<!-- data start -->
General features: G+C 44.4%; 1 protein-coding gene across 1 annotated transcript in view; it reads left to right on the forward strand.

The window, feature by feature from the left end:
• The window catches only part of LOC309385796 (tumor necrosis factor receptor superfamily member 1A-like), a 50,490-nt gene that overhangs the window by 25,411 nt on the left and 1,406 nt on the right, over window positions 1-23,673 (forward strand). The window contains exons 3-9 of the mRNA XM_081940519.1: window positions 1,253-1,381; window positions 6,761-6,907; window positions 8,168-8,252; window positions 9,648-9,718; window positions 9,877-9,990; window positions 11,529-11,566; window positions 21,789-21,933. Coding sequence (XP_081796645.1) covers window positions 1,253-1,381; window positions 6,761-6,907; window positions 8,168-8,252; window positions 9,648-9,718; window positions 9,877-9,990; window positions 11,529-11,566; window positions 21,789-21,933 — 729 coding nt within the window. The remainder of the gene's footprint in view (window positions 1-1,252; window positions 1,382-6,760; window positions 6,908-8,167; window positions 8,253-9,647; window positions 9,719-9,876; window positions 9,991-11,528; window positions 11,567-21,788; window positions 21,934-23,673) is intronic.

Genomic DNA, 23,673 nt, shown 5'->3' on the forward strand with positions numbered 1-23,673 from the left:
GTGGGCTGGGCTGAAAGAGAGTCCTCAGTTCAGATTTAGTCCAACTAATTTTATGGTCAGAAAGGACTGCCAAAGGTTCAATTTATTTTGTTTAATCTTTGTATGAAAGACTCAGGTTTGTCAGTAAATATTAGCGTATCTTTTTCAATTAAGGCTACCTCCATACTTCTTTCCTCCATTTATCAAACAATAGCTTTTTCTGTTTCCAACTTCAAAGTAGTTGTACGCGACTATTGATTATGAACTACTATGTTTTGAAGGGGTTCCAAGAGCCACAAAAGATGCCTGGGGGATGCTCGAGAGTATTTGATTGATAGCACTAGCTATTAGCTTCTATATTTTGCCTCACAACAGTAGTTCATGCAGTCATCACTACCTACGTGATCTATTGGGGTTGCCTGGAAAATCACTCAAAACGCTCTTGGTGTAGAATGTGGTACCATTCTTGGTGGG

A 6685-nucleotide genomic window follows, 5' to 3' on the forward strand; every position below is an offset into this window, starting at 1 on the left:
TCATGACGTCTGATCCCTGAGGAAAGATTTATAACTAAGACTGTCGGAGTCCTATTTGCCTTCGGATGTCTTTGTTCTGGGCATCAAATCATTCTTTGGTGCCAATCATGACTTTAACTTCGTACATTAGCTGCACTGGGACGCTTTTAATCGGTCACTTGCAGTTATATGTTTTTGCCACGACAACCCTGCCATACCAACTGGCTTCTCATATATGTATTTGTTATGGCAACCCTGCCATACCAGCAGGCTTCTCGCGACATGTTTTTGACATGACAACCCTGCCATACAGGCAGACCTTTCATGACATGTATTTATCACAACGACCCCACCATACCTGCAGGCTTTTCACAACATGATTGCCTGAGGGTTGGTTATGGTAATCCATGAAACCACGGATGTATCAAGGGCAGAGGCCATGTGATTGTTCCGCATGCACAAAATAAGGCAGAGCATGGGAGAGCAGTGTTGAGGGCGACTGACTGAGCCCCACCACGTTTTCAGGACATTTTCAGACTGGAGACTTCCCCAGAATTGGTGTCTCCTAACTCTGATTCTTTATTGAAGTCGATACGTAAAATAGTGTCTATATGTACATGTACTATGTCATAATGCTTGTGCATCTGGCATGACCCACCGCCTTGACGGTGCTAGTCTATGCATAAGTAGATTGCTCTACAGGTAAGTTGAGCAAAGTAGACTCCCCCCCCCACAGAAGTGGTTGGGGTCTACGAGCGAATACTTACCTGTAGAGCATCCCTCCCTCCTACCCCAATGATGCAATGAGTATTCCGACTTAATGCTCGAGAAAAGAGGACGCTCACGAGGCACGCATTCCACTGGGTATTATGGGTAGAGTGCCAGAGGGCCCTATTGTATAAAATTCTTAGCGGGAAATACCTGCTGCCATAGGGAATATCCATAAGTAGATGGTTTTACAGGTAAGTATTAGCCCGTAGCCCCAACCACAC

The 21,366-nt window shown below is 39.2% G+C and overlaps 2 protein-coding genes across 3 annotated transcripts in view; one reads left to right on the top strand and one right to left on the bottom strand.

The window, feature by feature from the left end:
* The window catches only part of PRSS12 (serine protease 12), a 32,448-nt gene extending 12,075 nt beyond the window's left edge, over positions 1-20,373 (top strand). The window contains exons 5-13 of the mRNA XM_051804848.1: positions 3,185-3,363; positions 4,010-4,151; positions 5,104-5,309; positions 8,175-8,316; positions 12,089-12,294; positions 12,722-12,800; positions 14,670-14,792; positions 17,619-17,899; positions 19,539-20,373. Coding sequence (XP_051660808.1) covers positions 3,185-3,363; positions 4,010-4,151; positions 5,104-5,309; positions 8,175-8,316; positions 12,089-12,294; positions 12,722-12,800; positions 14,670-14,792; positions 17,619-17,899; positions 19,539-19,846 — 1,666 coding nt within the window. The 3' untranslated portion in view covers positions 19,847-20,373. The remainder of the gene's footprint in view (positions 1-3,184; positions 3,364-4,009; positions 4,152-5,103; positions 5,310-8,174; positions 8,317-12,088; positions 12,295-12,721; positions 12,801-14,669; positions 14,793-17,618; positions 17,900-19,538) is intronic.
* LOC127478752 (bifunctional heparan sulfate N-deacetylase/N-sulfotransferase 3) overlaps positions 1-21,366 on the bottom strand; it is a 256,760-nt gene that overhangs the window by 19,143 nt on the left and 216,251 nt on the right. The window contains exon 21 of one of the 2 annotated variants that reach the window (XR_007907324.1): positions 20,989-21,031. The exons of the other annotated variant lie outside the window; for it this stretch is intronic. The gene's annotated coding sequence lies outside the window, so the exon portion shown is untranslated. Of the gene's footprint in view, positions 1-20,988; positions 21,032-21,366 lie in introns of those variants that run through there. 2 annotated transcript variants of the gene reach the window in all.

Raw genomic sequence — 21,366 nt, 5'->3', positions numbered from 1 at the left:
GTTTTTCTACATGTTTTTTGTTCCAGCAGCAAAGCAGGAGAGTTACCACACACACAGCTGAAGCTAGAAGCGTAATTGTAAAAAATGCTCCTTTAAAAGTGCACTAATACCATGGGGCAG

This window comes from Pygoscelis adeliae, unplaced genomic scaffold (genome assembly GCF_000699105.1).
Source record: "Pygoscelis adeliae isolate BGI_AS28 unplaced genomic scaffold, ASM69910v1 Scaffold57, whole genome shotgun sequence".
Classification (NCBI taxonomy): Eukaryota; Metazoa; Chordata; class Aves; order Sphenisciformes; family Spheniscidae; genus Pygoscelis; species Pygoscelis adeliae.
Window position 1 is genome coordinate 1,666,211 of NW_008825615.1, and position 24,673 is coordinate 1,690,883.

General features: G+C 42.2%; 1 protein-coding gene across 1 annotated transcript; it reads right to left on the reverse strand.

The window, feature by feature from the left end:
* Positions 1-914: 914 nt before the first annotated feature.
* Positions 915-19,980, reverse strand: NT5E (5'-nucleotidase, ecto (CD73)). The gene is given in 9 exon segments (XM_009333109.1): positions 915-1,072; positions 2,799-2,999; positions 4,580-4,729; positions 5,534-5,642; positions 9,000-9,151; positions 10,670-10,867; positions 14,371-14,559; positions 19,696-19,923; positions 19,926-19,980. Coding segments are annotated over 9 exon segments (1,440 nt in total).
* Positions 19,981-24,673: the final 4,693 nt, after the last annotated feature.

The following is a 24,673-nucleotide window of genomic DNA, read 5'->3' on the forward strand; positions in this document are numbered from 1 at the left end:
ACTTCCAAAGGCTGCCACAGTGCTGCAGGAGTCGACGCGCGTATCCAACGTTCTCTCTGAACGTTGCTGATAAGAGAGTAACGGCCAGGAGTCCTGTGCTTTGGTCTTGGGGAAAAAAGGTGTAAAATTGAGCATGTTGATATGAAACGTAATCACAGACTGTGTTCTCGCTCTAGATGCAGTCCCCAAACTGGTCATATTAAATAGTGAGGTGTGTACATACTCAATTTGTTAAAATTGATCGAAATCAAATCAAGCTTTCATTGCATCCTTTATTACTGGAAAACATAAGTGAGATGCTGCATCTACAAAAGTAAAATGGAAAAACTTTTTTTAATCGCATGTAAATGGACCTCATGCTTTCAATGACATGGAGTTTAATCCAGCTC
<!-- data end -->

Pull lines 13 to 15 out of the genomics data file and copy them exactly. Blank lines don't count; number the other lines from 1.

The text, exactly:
GTTTTTCTACATGTTTTTTGTTCCAGCAGCAAAGCAGGAGAGTTACCACACACACAGCTGAAGCTAGAAGCGTAATTGTAAAAAATGCTCCTTTAAAAGTGCACTAATACCATGGGGCAG

This window comes from Pygoscelis adeliae, unplaced genomic scaffold (genome assembly GCF_000699105.1).
Source record: "Pygoscelis adeliae isolate BGI_AS28 unplaced genomic scaffold, ASM69910v1 Scaffold57, whole genome shotgun sequence".